Steph: I had to tell myself, “I may never be the same size as I was in college and that’s OK.” BUT I USED TO BE SKINNY AND NOW I’M NOT. Hormones don’t help those emotions either. While there’s a baby in your tummy, there’s a reason for the roundness and now it’s out and you can grab two handfuls of your own stomach.
Laura: Even if you COULD get back into those clothes, they’re out of date now. The hard thing is that you’re learning to dress a completely different body and you want to dress your OLD body.
General thoughts on post-childbirth dressing:
If you want to spruce up your wardrobe, choose things that are stretchy and versatile. Your size is changing a lot, so this isn’t the best time to invest in tailored pieces.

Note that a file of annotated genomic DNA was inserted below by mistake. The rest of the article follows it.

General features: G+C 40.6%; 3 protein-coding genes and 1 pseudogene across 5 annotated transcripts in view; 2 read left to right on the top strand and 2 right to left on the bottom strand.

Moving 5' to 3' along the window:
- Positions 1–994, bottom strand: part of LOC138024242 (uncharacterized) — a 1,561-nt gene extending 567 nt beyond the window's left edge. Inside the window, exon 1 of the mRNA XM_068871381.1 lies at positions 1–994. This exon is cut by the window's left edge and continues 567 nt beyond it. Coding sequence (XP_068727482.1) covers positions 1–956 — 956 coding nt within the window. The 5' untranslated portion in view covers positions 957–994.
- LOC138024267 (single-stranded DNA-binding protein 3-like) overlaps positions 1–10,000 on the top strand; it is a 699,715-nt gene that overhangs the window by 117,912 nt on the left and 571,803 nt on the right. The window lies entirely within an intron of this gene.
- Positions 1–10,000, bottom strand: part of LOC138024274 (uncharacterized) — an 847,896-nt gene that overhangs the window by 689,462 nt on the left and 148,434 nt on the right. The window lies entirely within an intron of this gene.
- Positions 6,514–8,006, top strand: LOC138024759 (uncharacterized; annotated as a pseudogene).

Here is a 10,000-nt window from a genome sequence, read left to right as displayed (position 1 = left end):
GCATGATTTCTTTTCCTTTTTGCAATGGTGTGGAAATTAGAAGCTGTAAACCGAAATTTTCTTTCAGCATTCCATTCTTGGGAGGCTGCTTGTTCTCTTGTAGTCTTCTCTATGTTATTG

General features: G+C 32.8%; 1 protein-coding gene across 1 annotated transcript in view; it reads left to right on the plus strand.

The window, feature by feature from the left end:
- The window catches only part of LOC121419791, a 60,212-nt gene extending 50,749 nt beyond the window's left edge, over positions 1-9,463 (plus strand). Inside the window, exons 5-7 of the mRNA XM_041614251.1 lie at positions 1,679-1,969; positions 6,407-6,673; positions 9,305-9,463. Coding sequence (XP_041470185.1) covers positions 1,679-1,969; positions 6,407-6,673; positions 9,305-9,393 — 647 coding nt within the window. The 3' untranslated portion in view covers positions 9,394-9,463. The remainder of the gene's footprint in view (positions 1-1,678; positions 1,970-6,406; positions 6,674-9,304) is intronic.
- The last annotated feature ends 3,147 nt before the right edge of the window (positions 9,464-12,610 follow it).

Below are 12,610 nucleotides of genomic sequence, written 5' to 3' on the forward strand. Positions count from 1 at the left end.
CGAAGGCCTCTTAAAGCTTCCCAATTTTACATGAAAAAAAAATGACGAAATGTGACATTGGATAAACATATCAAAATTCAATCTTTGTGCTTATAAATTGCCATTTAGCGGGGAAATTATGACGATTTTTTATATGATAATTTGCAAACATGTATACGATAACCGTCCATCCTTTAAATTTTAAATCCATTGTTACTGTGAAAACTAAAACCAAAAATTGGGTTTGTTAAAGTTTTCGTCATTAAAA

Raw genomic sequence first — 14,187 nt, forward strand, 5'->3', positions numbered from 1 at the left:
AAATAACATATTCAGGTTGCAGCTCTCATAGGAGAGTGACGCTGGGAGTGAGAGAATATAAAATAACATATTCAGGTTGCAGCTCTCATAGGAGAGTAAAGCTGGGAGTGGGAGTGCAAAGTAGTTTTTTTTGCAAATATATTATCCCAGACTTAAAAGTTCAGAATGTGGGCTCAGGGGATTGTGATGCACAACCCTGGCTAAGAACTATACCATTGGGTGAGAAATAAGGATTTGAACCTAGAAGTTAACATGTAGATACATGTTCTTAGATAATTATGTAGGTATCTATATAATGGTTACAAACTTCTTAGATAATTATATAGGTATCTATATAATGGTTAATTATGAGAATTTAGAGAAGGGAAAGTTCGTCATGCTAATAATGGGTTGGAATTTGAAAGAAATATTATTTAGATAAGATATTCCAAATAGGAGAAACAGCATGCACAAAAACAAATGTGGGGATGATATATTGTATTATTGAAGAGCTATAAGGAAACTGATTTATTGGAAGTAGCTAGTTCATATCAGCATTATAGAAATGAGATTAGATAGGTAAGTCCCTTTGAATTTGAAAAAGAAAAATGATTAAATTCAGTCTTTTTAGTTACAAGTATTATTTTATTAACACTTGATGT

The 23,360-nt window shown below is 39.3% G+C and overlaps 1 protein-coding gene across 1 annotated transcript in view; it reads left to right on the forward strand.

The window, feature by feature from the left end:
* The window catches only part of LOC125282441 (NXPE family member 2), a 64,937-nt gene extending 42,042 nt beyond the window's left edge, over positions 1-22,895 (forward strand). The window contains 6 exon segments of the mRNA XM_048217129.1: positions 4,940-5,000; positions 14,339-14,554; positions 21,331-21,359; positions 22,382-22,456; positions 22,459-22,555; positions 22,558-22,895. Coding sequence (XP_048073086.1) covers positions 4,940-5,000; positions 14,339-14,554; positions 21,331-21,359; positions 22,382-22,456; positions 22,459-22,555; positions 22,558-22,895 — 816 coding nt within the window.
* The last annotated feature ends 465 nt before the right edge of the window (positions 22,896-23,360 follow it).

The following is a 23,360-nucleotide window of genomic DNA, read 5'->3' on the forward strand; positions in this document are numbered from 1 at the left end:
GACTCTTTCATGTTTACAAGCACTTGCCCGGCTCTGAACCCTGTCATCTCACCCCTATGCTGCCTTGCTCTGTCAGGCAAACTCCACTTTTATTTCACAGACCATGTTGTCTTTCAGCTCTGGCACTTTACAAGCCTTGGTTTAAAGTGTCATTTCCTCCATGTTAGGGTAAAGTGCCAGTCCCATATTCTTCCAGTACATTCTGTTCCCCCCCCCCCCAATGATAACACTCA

Shop for outfits, because it can get frustrating if you have a top that fits, but no pants. Shop for the size you are, not the size you want to be. A couple of good outfits can get you through a period of transition. A pair of pants, a skirt with a stretchy waistband, and three tops – that’s a solid little wardrobe right there.
When you have multiple kids, keeping your clothes clean is almost impossible. Go for washable fabrics. [Laura: When I drop food, it usually falls on the baby. Baby napkin.]
Kids are more important than clothes. [Steph: If my kid spits up on my dress and I get upset, it’s not a kid issue, it’s a heart issue.]
When you go shopping, hire a babysitter or ask your mom or your husband to watch the kids. It will make the process go much quicker and you can focus on finding clothes.
Both Laura and Steph: I like having some kind of pattern on my shirt – a plain t-shirt shows all the bra deficiencies and any rolls you have.
Choose tops that have an interesting pattern or texture. Draping is nice. Thicker materials are great.